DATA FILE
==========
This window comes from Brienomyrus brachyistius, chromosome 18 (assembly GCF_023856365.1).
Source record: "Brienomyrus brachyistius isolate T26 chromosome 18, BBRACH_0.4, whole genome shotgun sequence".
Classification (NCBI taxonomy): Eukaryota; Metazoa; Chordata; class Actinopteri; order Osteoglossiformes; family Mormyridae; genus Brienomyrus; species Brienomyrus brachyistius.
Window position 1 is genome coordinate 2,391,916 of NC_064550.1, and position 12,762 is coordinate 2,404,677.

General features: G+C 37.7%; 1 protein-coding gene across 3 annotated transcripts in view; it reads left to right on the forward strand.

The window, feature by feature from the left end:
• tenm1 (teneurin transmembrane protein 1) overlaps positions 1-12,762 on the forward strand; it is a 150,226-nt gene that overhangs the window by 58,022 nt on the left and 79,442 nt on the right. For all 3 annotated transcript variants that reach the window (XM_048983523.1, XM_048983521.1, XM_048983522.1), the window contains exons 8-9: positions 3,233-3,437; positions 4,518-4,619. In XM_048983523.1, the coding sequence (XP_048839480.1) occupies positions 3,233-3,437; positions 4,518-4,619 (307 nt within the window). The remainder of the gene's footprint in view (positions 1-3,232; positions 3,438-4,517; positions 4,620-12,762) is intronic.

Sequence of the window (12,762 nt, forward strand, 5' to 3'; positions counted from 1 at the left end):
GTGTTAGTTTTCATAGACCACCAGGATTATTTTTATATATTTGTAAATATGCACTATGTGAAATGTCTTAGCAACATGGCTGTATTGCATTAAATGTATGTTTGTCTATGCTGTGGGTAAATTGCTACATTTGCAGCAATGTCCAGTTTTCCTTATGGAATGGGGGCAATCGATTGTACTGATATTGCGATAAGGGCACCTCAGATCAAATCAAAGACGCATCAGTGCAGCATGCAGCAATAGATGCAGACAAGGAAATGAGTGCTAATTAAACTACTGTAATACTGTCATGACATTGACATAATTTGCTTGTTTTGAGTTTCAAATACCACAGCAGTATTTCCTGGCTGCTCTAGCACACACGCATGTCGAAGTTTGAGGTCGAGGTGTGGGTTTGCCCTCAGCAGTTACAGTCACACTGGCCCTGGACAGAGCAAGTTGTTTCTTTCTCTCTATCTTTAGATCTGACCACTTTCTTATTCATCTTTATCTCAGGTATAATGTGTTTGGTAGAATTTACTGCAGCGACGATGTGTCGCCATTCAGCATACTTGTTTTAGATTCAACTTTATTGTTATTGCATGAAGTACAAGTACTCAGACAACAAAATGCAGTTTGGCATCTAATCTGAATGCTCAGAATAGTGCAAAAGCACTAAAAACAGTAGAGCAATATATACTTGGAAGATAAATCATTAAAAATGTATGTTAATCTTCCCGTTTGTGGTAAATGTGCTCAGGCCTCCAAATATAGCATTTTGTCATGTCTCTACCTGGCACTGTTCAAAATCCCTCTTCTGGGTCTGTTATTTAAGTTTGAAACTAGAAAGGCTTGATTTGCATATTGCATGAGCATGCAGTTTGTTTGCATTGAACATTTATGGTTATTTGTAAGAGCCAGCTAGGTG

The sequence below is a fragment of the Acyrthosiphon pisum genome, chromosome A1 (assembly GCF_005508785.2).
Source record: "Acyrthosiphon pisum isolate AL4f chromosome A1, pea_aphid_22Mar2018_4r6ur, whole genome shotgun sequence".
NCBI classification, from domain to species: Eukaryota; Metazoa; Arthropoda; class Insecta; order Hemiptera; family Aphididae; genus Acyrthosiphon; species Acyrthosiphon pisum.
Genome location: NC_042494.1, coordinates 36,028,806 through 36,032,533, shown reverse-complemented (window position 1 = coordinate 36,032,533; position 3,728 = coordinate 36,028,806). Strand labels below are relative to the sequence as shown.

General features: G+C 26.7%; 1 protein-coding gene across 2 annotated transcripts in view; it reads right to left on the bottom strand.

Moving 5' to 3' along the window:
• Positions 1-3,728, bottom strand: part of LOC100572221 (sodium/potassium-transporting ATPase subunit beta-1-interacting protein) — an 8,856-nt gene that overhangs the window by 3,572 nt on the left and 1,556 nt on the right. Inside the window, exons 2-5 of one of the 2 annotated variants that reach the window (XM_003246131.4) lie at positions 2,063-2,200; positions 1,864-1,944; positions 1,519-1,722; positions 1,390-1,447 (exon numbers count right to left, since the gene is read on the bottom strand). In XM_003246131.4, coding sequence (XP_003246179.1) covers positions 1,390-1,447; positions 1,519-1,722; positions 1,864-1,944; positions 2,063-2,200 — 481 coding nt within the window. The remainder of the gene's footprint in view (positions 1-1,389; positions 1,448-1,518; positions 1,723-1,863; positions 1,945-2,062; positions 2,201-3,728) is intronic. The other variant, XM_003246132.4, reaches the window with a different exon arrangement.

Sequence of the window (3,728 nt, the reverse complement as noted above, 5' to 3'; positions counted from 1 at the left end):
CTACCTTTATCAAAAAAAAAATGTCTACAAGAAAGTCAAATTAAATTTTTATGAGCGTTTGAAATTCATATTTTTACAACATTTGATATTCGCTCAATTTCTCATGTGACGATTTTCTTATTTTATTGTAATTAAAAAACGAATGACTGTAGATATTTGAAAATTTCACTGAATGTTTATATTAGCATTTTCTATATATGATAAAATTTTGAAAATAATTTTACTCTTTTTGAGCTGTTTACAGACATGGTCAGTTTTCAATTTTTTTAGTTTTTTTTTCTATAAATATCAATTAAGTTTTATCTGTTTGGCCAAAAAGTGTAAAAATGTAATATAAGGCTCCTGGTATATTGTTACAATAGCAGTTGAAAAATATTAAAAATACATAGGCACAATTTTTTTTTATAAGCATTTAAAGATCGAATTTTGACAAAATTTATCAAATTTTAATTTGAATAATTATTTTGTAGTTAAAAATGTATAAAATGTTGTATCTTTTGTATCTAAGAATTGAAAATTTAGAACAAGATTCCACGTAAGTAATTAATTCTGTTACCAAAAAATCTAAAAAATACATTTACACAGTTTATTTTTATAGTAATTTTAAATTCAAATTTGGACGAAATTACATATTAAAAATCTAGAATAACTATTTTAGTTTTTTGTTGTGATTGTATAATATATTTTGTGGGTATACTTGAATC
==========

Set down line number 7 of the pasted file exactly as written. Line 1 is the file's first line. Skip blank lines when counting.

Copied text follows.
• tenm1 (teneurin transmembrane protein 1) overlaps positions 1-12,762 on the forward strand; it is a 150,226-nt gene that overhangs the window by 58,022 nt on the left and 79,442 nt on the right. For all 3 annotated transcript variants that reach the window (XM_048983523.1, XM_048983521.1, XM_048983522.1), the window contains exons 8-9: positions 3,233-3,437; positions 4,518-4,619. In XM_048983523.1, the coding sequence (XP_048839480.1) occupies positions 3,233-3,437; positions 4,518-4,619 (307 nt within the window). The remainder of the gene's footprint in view (positions 1-3,232; positions 3,438-4,517; positions 4,620-12,762) is intronic.